Many people often miss the track while steering their lifelines. This happens perhaps when one takes life too seriously. However, leading a simple life in this materialistic world is an art by itself.
City-based newspaper vendor M R Subramanya, fondly called ‘Paper Subbanna’, has been distributing and selling books and newspapers from past four decades. Having seen so many ups and downs in his life, Subbanna has always preferred to take life in a lighter vein. He has worked many jobs including paper selling, book selling and site supervision for cinema locations as most of the directors in Tamil movies during 1960s preferred to shoot in Mysuru region.
Expressing satisfaction over his life, Subbanna says he has handled life smartly without experiencing major problems and has never asked anyone for help from despite having good contacts in Kannada cinema industry.
Subbanna’s father M S Ramaswamaiah served in Indian Railways as a vaccine sprayer and his mother Seethamma was a homemaker. His father’s good name had a positive influence on Paper Subbanna’s life. He claims that people always supported him and he never had to face severe problems even though his newspaper distributing work was the only source of income to manage his family which includes his wife, a daughter and a son.
Cinema craze and activism
He dropped out of first year intermediate (now considered first year PUC) from Sharada Vilas College, after completion of SSLC in Dalvoy Anglo Sanskrit School and joined as assistant for production manager S K Ananthachar and Padmanabha, who used to scout locations for cinema shootings in Mysuru.
With fervent cinema craze, he went to Gandhinagar in Bangaluru where he used to lend books along with selling newspapers at a petty shop. During those days, Subbanna developed friendship with writers who borrowed books from his shop. Later, his petty shop transformed into a meeting point for Kannada activists who were great writers of those times. Recalling his past, Subbanna says, “Once upon a time, renowned Kannada writers and activists including ANaKru, TaRaSu, Mysore Sheshagirirao and BeeChi used to assemble near my shop and I also joined hands with them during agitations against dubbing, which affected hundreds of livelihoods depending on Kannada film industry for their bread and butter.”
Subbanna claims he has taken part in many such movements. He says, “Kannada language movies were becoming popular by the day despite tough competition from Tamil, Telugu, Hindi and Malayalam films. However, theatre owners were least concerned about providing space for Kannada cinema. We the agitators favoured Kannada movie makers and demanded the government to constitute a regulatory body to get rid of films from other languages.”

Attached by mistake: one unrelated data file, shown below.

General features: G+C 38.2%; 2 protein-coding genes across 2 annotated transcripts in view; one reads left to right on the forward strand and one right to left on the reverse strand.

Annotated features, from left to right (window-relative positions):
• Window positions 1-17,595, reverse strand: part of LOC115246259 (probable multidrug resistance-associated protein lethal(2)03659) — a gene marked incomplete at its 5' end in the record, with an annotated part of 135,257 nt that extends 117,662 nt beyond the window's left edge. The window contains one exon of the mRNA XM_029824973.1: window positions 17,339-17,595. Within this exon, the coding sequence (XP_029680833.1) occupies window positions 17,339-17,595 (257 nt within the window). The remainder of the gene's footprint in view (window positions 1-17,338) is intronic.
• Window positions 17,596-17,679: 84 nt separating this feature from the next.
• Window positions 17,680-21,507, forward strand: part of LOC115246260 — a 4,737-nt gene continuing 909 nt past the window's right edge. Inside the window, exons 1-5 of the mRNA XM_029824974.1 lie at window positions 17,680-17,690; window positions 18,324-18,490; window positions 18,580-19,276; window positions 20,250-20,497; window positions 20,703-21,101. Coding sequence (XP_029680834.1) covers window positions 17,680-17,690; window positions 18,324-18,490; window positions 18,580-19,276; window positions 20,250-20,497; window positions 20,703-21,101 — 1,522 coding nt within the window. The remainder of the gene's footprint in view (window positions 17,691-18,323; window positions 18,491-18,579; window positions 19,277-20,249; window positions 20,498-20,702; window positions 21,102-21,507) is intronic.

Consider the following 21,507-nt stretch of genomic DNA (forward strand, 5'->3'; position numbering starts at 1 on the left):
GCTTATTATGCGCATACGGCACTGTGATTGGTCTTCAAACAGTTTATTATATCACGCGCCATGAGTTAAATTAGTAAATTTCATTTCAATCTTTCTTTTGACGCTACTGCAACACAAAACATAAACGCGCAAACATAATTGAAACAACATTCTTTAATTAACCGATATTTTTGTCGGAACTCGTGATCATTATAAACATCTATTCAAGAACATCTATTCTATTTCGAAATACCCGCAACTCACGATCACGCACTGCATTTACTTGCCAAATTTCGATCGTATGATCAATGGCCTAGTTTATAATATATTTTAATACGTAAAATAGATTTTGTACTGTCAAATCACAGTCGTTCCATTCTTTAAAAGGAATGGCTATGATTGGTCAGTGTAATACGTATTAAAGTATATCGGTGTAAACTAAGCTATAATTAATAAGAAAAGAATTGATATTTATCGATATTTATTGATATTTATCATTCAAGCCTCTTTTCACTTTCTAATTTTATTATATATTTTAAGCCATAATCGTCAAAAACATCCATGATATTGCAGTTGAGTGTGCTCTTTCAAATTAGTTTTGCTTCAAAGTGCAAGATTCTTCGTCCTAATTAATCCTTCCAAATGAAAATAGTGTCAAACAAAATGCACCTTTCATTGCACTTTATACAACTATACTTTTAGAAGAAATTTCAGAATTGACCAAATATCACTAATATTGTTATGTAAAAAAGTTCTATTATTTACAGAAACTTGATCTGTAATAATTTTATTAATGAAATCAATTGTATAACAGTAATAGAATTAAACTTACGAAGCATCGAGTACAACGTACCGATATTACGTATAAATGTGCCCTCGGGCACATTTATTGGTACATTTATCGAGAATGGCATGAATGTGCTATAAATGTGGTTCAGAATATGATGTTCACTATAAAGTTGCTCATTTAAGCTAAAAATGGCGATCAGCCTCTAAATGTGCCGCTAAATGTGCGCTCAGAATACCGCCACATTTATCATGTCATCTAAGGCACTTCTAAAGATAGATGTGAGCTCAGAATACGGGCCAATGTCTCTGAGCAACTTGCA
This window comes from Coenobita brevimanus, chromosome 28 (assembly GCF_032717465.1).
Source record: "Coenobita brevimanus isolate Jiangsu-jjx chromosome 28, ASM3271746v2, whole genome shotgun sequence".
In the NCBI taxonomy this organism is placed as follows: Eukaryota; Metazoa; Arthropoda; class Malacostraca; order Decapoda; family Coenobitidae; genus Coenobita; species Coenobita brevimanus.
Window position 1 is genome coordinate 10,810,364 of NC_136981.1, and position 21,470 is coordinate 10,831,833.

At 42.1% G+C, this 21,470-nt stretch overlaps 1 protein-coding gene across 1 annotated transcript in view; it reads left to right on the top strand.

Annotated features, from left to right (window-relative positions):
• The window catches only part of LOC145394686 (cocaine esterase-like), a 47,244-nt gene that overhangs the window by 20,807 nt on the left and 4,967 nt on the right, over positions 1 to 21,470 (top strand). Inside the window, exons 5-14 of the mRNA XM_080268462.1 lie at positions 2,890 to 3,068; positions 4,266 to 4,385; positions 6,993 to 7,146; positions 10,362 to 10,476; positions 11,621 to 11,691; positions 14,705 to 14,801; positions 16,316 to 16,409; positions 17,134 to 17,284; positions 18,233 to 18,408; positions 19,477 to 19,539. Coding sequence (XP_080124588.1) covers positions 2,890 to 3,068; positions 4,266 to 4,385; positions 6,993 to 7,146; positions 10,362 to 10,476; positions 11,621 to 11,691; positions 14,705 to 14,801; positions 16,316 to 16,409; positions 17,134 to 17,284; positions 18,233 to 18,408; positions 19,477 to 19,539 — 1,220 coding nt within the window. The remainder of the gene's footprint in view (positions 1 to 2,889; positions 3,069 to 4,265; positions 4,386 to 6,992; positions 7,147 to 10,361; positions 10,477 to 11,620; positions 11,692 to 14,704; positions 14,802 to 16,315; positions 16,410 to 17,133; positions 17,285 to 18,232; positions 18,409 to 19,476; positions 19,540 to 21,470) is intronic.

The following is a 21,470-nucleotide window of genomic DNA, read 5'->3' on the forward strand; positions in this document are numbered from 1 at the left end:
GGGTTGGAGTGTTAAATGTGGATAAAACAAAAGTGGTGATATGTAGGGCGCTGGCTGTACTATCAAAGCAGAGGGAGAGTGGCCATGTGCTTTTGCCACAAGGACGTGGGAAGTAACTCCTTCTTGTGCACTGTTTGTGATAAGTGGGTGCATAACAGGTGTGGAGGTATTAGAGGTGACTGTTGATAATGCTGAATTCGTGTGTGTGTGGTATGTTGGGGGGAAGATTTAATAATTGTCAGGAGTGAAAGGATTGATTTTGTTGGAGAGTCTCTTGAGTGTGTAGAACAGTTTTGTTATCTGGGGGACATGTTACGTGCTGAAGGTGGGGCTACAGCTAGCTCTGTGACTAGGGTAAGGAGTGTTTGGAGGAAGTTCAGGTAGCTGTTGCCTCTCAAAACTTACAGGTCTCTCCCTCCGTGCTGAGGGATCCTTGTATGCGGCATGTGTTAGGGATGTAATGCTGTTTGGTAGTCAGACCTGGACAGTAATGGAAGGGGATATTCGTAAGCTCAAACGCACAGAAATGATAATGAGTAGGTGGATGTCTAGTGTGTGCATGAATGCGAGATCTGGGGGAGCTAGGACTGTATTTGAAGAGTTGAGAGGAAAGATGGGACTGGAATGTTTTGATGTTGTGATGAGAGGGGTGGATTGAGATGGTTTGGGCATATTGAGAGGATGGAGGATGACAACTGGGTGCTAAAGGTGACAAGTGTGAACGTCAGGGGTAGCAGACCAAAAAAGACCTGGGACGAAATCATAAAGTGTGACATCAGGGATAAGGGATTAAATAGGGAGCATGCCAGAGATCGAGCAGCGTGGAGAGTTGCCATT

Paper Subbanna’s enthusiasm for movies inspired him to become a film journalist. He used to write about Kannada films for several newspapers. Later, Subbanna went on to launch a new film tabloid called ‘Chithralaya’ – a tribute to his favourite Tamil cinema director Sridhar. Paper Subbanna chose the title ‘Chitralaya’ as Sridhar who released his movies under the banner ‘Chithralaya Production House’. After many failed attempts in movie journalism, finally he decided to move to a field which could generate a stable income source. Once he started paper distribution and book distribution in Mysuru, M R Subramanya came to be known as ‘Paper Subbanna’. He says he decided to get married after he became confident about his profession.
A veteran newspaper seller
Starting from distributing newspapers door-to-door in the city, Subbanna now selling papers of many languages including Kannada, English, Hindi, Tamil, Malayalam, Telugu, Rajasthani. With a concern to benefit others, especially job seekers, he also sells books related to competitive exams which have a huge demand from readers. He used to sell papers at the historic Lansdowne Building, but shifted to the other side of the building on a footpath later when the building was damaged due to heavy rains. Over the years, he has built a very loyal buyers’ network, who like the way he works. He does not just sell newspapers and books but also reads many of them, gaining continuous knowledge.
Paper Subbanna has been awarded by many organisations for his noteworthy service in paper distribution. Recently he was felicitated by the Paper Distributors Association.
People visit him not only to buy newspapers but also to talk to him about their lives. Here is a veteran journalist and a publisher who took up newspaper selling as his profession without qualms. Interacting with Subbanna will inspire to live your life while enjoying its minute details. “Life is nothing. It is all about how smartly you handle any situation,” says Subbanna, smiling.